Significance of phenotype change after chronic lung allograft dysfunction onset

Eyal Fuchs, Liran Levy, Ella Huszti, Benjamin Renaud-Picard, Gregory Berra, Mitsuaki Kawashima, Akihiro Takahagi, Rasheed Ghany, Jan Havlin, Micheal C. McInnis, Shaf Keshavjee, Lianne G. Singer, Jussi Tikkanen, Chung Wai Chow, Tereza Martinu*

*Corresponding author for this work

Research output: Contribution to journalArticlepeer-review


Definitions for chronic lung allograft dysfunction (CLAD) phenotypes were recently revised (2019 ISHLT consensus). Post-CLAD onset phenotype transition may occur as a result of change in obstruction, restriction, or RAS-like opacities (RLO). We aimed to assess the prevalence and prognostic implications of these transitions. This was a single-center, retrospective cohort study of bilateral lung transplants performed in 2009–2015. CLAD phenotypes were determined per ISHLT guidelines. CLAD phenotype transition was defined as a sustained change in obstruction, restriction or RLO. We specifically focused on phenotype changes based on RLO emergence. Association of RLO development with time to death or retransplant were assessed using Kaplan–Meier and Cox proportional hazards models. Among 211 patients with CLAD, 47 (22.2%) experienced a phenotype transition. Nineteen patients developed RLO. Development of RLO phenotype after CLAD onset was associated with a shorter time to death/retransplant when considering the entire CLAD patient cohort (HR = 4.00, CI 2.74–5.83, P < 0.001) and also when restricting the analysis to only patients with a Non-RLO phenotype at CLAD onset (HR 9.64, CI 5.52–16.84, P < 0.0001). CLAD phenotype change based on emergence of RAS-like opacities implies a worse outcome. This highlights the clinical importance of imaging follow-up to monitor for phenotype transitions after CLAD onset.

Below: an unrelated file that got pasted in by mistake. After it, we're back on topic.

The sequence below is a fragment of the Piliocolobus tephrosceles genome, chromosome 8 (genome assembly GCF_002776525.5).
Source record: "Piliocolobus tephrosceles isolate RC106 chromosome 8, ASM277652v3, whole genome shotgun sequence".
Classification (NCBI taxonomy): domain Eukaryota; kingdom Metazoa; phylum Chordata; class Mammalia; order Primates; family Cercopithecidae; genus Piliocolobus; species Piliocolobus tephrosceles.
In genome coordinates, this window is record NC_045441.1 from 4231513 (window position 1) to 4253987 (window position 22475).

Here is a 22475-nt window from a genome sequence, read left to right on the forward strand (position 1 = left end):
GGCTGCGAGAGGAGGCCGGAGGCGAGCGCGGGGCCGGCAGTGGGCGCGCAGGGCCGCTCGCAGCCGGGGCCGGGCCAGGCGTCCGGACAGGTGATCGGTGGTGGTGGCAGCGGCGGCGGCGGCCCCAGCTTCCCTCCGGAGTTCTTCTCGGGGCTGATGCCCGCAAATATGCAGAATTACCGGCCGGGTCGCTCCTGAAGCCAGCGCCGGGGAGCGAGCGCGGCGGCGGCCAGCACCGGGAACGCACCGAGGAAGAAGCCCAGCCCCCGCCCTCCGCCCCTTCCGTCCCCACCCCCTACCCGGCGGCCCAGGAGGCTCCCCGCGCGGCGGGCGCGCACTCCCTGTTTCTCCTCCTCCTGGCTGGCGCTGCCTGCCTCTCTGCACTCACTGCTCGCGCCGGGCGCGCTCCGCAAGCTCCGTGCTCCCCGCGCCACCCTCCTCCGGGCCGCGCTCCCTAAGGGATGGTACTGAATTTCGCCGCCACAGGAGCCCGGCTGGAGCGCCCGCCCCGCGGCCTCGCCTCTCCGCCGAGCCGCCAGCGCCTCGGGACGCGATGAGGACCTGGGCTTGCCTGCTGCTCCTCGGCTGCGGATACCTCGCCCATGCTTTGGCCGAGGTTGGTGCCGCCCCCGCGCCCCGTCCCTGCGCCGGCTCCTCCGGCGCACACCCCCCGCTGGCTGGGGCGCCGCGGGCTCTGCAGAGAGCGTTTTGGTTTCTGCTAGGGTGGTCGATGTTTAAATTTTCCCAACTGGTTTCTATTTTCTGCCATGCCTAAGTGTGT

Original languageEnglish
Pages (from-to)2620-2632
Number of pages13
JournalTransplant International
Issue number12
StatePublished - Dec 2021


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